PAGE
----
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Nutrition and mastitis: More than just minerals and vitamins

Bill Weiss Published on 22 August 2014

Mastitis is inflammation of the mammary gland usually caused by a bacterial infection. Poor nutrition does not cause mastitis, but poor nutrition can make it easier for bacteria to become established in the mammary gland, resulting in increased rates of mastitis.

The mammary glands of cows are frequently exposed to potential pathogens, but most cows on most days do not get mastitis because their immune systems are adequate to prevent infection. Nutrition (good and bad) affects many components of the immune system.

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Nutrition can impact immune function via two broad mechanisms. First, immune cells have specific requirements for certain nutrients, and diets that do not provide adequate amounts of those nutrients can impair immunity while still providing adequate nutrients for other functions, such as producing milk.

In other words, a diet might support high levels of milk production but at the same time increase the risk of mastitis because of suboptimal immune function. The second way proper nutrition can enhance immune function and reduce mastitis risk is by reducing the prevalence of metabolic conditions that inhibit or suppress immunity.

Provide nutrients to enhance immunity

Most of the research looking at nutritional effects on immune function and mastitis involve trace minerals and vitamins associated with the antioxidant system of cows. These include selenium, vitamin E, copper and zinc.

In most situations, formulating diets to meet the NRC recommendations for those nutrients will be adequate to optimize immune function. However, diets that contain more than about 0.25 percent sulfur (the amount of sulfur provided by drinking water should be included) can reduce absorption of both selenium and copper, and NRC requirements probably are not adequate in those situations.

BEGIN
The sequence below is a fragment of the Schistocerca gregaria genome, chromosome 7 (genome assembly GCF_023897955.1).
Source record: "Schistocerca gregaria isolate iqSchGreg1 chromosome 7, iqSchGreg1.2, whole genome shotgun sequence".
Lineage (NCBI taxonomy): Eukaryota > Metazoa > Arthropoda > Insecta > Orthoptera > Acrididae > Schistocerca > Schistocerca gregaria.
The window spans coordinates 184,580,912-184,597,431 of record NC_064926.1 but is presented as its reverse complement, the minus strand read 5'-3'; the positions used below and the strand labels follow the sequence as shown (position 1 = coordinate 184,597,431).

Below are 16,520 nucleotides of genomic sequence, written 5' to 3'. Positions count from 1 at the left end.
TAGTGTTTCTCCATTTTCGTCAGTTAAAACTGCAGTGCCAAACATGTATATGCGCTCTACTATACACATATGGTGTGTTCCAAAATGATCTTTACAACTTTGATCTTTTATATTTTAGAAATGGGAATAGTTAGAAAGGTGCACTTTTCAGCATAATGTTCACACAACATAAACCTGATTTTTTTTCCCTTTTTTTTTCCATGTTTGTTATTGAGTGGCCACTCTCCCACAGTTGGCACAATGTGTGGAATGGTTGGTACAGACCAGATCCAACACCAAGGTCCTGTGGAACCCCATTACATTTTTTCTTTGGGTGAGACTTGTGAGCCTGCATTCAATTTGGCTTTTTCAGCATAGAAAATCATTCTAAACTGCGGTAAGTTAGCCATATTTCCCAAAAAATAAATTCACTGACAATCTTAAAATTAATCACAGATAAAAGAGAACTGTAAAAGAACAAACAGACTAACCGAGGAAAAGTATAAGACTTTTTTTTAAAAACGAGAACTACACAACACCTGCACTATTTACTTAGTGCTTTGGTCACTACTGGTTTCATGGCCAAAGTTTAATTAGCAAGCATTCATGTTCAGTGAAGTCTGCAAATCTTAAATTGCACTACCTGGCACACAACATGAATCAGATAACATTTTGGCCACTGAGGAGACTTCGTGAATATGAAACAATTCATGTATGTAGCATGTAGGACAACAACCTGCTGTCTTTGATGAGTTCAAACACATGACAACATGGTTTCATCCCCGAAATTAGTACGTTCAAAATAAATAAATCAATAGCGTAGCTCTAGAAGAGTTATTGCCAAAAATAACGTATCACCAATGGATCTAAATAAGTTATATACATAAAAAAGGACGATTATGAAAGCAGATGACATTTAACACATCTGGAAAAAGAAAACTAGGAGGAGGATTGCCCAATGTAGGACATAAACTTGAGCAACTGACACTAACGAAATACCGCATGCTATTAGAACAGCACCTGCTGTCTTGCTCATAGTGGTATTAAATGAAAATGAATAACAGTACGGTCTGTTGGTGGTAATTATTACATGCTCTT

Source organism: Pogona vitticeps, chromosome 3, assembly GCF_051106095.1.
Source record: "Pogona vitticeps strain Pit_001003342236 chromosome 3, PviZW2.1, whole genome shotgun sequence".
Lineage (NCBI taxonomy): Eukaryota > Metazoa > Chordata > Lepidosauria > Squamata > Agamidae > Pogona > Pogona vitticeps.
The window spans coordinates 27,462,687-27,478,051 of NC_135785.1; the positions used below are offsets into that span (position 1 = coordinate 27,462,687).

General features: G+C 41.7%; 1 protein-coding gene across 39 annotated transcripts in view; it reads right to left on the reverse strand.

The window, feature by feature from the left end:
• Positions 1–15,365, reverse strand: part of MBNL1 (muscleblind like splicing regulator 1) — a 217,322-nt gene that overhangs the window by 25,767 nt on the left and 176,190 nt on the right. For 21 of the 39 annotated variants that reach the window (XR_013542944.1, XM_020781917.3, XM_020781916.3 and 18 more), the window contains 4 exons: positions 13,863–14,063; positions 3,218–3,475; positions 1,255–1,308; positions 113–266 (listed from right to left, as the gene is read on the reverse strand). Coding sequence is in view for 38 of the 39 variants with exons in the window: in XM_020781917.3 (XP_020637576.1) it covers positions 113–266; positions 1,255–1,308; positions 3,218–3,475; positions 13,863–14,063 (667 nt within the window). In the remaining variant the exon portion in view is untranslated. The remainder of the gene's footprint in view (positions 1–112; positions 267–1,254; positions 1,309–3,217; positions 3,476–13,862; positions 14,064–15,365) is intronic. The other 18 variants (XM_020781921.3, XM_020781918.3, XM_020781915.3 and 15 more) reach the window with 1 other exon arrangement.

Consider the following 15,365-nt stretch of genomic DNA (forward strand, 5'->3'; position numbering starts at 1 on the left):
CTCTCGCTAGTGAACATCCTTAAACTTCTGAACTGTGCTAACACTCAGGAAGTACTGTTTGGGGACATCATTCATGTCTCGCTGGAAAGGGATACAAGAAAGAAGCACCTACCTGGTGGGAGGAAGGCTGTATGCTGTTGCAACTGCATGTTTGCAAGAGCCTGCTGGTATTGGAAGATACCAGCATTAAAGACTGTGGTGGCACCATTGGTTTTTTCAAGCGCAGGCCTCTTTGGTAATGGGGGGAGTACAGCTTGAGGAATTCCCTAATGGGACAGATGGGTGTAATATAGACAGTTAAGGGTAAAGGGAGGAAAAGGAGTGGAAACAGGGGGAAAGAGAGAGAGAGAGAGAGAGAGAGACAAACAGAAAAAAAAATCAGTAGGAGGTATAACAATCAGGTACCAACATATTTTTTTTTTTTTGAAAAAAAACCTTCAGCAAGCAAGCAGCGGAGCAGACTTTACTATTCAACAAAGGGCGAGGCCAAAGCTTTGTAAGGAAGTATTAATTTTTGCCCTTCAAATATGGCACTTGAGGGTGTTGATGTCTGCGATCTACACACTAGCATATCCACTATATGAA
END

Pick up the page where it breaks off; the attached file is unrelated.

Using a copper source that has been shown to have greater bioavailablity than copper sulfate and replacing inorganic selenium with selenium yeast should be considered in that situation.

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The other situation where NRC requirements for some nutrients may not be adequate for optimal immune function is during the pre-fresh period (approximately the last two or three weeks of gestation). Increased supplementation of vitamin E (2,000 to 4,000 IU per day) has been shown to reduce mastitis and improve immune function.

Based on available data, increased supplementation (i.e., more than the amounts supplemented during the dry period) of the other antioxidant nutrients during the pre-fresh period is not warranted at this time. The NRC has not established a recommendation for B-carotene but supplementation (300 to 600 mg per day) in the pre-fresh period may enhance immunity and reduce mastitis.

Plasma concentrations of B-carotene decrease markedly a few days before parturition (similar to vitamin E), and low plasma concentrations of B-carotene have been identified as a risk factor for some diseases. If cows are fed pasture or good-quality silage, the basal diet is probably adequate in B-carotene, and supplementation is not needed.

In addition to the antioxidant nutrients, vitamin D and vitamin A affect immune functions in cows, but studies have not shown that supplementation above NRC recommendations improves cow health.

Use good nutrition to eliminate immune suppressors

In well-managed herds that have controlled contagious mastitis, two-thirds to three-fourths of all clinical mastitis cases occur the first two months of lactation, and most of those occur in the first few weeks of lactation. One reason for this (but not the only reason) is that many metabolic disorders are associated with parturition, and these metabolic disorders have negative effects on immune function.